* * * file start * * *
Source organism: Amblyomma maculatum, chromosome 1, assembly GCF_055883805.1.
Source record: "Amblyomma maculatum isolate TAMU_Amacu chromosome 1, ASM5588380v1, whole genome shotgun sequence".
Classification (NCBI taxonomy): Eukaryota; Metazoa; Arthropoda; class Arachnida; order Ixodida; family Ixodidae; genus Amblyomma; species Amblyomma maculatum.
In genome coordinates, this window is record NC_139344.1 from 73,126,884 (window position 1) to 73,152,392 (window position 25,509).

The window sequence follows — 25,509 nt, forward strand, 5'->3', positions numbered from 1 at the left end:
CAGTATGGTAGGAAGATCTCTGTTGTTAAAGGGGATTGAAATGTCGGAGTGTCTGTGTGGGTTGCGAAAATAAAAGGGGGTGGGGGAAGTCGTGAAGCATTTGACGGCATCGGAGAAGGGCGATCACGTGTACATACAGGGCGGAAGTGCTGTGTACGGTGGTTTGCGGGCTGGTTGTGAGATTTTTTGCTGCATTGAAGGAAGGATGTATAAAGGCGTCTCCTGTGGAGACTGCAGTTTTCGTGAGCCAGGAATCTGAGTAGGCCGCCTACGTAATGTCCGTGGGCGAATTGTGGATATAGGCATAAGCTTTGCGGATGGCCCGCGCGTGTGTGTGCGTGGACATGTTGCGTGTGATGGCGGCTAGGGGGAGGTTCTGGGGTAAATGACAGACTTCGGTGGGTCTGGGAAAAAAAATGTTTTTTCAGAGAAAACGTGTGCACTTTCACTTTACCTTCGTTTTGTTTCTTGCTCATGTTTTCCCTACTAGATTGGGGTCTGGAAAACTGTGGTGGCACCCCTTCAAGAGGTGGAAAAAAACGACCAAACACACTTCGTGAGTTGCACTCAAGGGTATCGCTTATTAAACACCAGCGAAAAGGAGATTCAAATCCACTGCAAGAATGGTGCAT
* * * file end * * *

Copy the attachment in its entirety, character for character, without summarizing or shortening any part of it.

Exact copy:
Source organism: Amblyomma maculatum, chromosome 1, assembly GCF_055883805.1.
Source record: "Amblyomma maculatum isolate TAMU_Amacu chromosome 1, ASM5588380v1, whole genome shotgun sequence".
Classification (NCBI taxonomy): Eukaryota; Metazoa; Arthropoda; class Arachnida; order Ixodida; family Ixodidae; genus Amblyomma; species Amblyomma maculatum.
In genome coordinates, this window is record NC_139344.1 from 73,126,884 (window position 1) to 73,152,392 (window position 25,509).

The window sequence follows — 25,509 nt, forward strand, 5'->3', positions numbered from 1 at the left end:
CAGTATGGTAGGAAGATCTCTGTTGTTAAAGGGGATTGAAATGTCGGAGTGTCTGTGTGGGTTGCGAAAATAAAAGGGGGTGGGGGAAGTCGTGAAGCATTTGACGGCATCGGAGAAGGGCGATCACGTGTACATACAGGGCGGAAGTGCTGTGTACGGTGGTTTGCGGGCTGGTTGTGAGATTTTTTGCTGCATTGAAGGAAGGATGTATAAAGGCGTCTCCTGTGGAGACTGCAGTTTTCGTGAGCCAGGAATCTGAGTAGGCCGCCTACGTAATGTCCGTGGGCGAATTGTGGATATAGGCATAAGCTTTGCGGATGGCCCGCGCGTGTGTGTGCGTGGACATGTTGCGTGTGATGGCGGCTAGGGGGAGGTTCTGGGGTAAATGACAGACTTCGGTGGGTCTGGGAAAAAAAATGTTTTTTCAGAGAAAACGTGTGCACTTTCACTTTACCTTCGTTTTGTTTCTTGCTCATGTTTTCCCTACTAGATTGGGGTCTGGAAAACTGTGGTGGCACCCCTTCAAGAGGTGGAAAAAAACGACCAAACACACTTCGTGAGTTGCACTCAAGGGTATCGCTTATTAAACACCAGCGAAAAGGAGATTCAAATCCACTGCAAGAATGGTGCAT